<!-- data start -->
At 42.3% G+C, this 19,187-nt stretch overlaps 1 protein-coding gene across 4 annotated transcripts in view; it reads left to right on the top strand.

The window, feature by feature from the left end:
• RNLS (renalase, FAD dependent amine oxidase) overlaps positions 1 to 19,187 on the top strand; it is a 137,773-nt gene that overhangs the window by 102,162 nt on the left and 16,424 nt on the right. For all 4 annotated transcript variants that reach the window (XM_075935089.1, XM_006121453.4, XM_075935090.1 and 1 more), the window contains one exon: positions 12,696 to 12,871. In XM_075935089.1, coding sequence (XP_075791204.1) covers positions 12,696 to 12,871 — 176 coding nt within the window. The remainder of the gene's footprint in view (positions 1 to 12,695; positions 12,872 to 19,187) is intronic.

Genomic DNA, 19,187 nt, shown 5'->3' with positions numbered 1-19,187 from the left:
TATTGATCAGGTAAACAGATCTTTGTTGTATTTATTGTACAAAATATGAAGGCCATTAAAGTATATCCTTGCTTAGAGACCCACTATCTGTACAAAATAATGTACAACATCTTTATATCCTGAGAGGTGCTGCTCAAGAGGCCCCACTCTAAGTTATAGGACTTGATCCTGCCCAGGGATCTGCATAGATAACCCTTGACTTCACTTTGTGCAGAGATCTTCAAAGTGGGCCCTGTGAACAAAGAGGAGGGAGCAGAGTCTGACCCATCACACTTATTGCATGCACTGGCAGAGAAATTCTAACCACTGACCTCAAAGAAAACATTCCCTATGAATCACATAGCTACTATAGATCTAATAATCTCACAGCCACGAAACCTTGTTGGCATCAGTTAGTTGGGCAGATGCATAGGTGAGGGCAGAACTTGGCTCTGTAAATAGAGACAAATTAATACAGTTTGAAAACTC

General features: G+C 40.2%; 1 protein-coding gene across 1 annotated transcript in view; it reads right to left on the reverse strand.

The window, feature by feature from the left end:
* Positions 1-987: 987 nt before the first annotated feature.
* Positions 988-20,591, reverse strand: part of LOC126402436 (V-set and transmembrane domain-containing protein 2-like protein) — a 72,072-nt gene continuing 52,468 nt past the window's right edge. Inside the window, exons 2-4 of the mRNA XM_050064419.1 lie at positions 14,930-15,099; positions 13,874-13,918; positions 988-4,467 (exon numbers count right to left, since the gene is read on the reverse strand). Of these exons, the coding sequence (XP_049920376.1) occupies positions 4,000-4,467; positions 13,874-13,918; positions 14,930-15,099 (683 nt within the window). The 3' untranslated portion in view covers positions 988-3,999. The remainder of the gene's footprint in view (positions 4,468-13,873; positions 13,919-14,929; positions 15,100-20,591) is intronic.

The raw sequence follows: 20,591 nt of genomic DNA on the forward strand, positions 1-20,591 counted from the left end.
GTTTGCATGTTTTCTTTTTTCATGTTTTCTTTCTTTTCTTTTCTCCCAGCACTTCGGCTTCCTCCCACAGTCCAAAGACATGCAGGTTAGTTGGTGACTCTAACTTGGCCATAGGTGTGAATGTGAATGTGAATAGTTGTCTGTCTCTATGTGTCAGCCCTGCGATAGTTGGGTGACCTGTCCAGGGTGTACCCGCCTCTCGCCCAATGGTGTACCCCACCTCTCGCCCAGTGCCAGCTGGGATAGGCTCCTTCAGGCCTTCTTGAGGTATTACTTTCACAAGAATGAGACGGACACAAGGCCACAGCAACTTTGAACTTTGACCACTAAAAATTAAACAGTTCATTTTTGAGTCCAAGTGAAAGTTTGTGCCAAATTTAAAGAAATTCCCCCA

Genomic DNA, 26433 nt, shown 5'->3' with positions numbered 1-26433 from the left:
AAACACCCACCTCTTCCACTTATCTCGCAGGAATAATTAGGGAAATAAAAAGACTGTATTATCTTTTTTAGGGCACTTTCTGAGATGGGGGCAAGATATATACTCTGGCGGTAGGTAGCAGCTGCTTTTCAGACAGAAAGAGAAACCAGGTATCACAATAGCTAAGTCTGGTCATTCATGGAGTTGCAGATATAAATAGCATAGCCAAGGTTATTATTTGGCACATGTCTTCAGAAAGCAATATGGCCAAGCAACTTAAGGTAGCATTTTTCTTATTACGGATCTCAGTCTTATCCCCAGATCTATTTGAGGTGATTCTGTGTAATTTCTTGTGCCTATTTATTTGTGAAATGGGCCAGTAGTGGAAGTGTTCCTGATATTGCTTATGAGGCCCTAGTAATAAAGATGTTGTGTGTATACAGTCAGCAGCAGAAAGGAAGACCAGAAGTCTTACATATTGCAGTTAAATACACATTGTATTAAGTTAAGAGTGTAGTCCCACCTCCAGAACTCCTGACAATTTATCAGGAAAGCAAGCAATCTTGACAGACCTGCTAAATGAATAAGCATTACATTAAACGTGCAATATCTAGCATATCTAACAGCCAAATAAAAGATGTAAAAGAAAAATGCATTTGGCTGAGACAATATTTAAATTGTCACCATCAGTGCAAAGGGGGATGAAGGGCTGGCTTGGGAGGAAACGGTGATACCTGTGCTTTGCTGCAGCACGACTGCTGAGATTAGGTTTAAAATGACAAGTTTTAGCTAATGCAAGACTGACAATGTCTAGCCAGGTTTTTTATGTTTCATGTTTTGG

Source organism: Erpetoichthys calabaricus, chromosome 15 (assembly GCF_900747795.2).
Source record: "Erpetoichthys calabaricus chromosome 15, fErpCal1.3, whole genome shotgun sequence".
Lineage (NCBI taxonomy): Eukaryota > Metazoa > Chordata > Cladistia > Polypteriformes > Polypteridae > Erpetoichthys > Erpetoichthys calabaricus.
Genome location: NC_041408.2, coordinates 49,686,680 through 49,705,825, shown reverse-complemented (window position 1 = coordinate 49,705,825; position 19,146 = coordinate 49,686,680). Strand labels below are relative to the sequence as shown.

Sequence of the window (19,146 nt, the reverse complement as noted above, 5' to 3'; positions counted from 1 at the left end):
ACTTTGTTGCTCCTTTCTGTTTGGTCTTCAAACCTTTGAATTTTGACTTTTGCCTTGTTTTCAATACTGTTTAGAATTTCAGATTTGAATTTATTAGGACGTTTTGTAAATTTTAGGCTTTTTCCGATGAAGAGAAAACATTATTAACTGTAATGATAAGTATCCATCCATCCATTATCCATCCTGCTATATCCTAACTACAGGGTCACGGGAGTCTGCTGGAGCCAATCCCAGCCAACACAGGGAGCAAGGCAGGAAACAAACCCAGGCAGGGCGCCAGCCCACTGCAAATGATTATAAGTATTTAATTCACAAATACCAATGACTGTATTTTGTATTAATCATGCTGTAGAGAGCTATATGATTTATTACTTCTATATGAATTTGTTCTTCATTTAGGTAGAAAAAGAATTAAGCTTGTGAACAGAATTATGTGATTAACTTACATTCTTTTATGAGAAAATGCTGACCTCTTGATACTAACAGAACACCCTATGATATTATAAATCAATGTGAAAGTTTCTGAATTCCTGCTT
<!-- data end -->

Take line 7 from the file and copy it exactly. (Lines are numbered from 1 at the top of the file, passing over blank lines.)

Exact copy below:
The window, feature by feature from the left end: